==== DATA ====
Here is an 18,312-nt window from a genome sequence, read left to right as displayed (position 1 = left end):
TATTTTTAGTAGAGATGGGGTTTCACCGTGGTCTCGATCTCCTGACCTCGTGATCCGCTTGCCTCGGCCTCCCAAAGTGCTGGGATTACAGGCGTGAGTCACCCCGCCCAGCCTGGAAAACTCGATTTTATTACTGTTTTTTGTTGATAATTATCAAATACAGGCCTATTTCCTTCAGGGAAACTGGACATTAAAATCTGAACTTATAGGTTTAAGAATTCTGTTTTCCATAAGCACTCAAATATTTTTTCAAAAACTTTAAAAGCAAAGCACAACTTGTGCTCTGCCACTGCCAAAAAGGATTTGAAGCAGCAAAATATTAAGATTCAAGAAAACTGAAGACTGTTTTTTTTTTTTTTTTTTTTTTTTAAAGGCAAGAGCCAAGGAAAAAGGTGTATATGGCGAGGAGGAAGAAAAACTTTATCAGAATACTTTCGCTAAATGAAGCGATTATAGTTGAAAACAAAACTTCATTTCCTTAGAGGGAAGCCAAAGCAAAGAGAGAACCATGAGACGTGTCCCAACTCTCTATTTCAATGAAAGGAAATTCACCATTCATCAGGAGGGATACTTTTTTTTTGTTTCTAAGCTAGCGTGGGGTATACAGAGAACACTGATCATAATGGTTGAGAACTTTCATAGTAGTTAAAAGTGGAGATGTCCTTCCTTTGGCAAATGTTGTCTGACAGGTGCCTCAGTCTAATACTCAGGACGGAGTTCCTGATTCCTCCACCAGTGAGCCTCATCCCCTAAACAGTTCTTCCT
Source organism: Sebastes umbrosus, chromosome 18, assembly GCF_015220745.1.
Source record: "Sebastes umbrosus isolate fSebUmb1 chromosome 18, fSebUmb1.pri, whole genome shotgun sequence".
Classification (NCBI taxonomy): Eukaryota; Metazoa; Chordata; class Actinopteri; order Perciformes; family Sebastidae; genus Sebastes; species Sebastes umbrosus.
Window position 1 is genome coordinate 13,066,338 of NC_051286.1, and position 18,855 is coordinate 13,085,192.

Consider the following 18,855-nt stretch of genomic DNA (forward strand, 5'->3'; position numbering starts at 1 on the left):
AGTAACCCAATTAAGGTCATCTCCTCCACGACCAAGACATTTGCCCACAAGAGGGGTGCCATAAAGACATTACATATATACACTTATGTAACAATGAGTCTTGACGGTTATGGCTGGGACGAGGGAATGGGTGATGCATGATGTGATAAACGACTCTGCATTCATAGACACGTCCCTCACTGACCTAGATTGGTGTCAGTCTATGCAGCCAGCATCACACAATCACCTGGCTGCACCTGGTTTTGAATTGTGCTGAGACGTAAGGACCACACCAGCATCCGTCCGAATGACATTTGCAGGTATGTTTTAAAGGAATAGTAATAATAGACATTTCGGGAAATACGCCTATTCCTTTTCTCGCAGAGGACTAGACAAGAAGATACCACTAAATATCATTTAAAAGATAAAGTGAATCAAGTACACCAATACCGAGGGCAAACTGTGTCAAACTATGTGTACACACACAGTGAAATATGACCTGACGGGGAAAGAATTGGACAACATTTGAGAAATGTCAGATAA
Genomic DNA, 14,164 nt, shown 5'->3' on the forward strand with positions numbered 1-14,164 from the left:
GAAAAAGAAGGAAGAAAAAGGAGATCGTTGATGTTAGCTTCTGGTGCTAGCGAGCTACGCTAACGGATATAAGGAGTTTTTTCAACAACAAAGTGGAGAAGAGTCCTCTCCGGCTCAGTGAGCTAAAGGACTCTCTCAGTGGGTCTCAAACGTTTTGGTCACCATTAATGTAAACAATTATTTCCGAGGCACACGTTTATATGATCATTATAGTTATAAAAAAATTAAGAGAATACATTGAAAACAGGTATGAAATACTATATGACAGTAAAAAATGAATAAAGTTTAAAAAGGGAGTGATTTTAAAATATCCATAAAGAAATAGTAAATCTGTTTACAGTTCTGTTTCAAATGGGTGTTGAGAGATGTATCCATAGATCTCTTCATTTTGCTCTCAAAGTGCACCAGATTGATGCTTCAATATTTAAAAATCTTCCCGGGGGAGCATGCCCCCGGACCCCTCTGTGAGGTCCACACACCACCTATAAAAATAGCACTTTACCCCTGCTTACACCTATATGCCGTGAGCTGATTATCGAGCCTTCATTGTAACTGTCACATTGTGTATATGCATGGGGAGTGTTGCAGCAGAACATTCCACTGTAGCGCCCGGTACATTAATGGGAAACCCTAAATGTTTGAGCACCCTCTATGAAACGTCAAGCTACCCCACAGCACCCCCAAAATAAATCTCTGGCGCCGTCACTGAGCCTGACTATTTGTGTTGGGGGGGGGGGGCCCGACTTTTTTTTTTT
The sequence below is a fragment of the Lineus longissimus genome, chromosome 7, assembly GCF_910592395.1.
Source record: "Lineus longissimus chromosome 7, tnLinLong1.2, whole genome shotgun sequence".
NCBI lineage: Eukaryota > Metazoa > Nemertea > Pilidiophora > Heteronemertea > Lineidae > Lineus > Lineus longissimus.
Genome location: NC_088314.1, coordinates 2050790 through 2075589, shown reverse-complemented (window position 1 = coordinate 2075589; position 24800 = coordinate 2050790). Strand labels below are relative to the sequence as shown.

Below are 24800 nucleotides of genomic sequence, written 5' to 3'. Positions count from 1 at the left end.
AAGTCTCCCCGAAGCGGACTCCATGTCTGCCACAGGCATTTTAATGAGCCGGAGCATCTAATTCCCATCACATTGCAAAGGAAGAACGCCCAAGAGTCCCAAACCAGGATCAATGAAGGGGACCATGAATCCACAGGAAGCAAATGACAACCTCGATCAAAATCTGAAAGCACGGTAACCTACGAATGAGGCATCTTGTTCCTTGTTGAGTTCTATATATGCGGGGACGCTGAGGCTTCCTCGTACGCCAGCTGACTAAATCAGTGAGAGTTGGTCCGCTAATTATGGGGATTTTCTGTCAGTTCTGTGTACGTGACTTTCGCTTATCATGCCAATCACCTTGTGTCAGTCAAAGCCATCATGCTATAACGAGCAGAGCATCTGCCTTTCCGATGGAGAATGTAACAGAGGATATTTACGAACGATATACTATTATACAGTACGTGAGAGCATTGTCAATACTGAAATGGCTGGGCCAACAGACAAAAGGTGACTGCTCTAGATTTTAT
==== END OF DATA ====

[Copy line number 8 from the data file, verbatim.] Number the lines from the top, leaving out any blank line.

AGTAACCCAATTAAGGTCATCTCCTCCACGACCAAGACATTTGCCCACAAGAGGGGTGCCATAAAGACATTACATATATACACTTATGTAACAATGAGTCTTGACGGTTATGGCTGGGACGAGGGAATGGGTGATGCATGATGTGATAAACGACTCTGCATTCATAGACACGTCCCTCACTGACCTAGATTGGTGTCAGTCTATGCAGCCAGCATCACACAATCACCTGGCTGCACCTGGTTTTGAATTGTGCTGAGACGTAAGGACCACACCAGCATCCGTCCGAATGACATTTGCAGGTATGTTTTAAAGGAATAGTAATAATAGACATTTCGGGAAATACGCCTATTCCTTTTCTCGCAGAGGACTAGACAAGAAGATACCACTAAATATCATTTAAAAGATAAAGTGAATCAAGTACACCAATACCGAGGGCAAACTGTGTCAAACTATGTGTACACACACAGTGAAATATGACCTGACGGGGAAAGAATTGGACAACATTTGAGAAATGTCAGATAA